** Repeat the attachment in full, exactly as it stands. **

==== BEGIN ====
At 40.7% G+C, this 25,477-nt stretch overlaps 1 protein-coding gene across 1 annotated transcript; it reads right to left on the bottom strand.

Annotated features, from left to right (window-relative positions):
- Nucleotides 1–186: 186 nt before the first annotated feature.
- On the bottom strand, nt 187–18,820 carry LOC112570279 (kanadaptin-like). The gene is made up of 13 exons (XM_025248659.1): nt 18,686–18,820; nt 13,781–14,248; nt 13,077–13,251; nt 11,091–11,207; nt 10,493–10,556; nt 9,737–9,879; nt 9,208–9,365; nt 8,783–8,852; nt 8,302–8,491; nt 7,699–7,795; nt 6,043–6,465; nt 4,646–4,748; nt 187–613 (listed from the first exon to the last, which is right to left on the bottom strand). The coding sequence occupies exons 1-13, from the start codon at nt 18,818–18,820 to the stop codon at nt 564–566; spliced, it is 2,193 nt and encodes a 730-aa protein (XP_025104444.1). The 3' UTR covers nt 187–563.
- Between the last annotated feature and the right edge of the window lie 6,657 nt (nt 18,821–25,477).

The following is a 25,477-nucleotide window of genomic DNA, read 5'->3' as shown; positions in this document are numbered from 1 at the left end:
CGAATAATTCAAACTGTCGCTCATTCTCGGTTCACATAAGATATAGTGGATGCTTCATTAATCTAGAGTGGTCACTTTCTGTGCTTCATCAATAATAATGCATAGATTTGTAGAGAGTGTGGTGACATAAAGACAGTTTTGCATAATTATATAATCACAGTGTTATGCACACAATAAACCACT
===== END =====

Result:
At 40.7% G+C, this 25,477-nt stretch overlaps 1 protein-coding gene across 1 annotated transcript; it reads right to left on the bottom strand.

Annotated features, from left to right (window-relative positions):
- Nucleotides 1–186: 186 nt before the first annotated feature.
- On the bottom strand, nt 187–18,820 carry LOC112570279 (kanadaptin-like). The gene is made up of 13 exons (XM_025248659.1): nt 18,686–18,820; nt 13,781–14,248; nt 13,077–13,251; nt 11,091–11,207; nt 10,493–10,556; nt 9,737–9,879; nt 9,208–9,365; nt 8,783–8,852; nt 8,302–8,491; nt 7,699–7,795; nt 6,043–6,465; nt 4,646–4,748; nt 187–613 (listed from the first exon to the last, which is right to left on the bottom strand). The coding sequence occupies exons 1-13, from the start codon at nt 18,818–18,820 to the stop codon at nt 564–566; spliced, it is 2,193 nt and encodes a 730-aa protein (XP_025104444.1). The 3' UTR covers nt 187–563.
- Between the last annotated feature and the right edge of the window lie 6,657 nt (nt 18,821–25,477).

The following is a 25,477-nucleotide window of genomic DNA, read 5'->3' as shown; positions in this document are numbered from 1 at the left end:
CGAATAATTCAAACTGTCGCTCATTCTCGGTTCACATAAGATATAGTGGATGCTTCATTAATCTAGAGTGGTCACTTTCTGTGCTTCATCAATAATAATGCATAGATTTGTAGAGAGTGTGGTGACATAAAGACAGTTTTGCATAATTATATAATCACAGTGTTATGCACACAATAAACCACT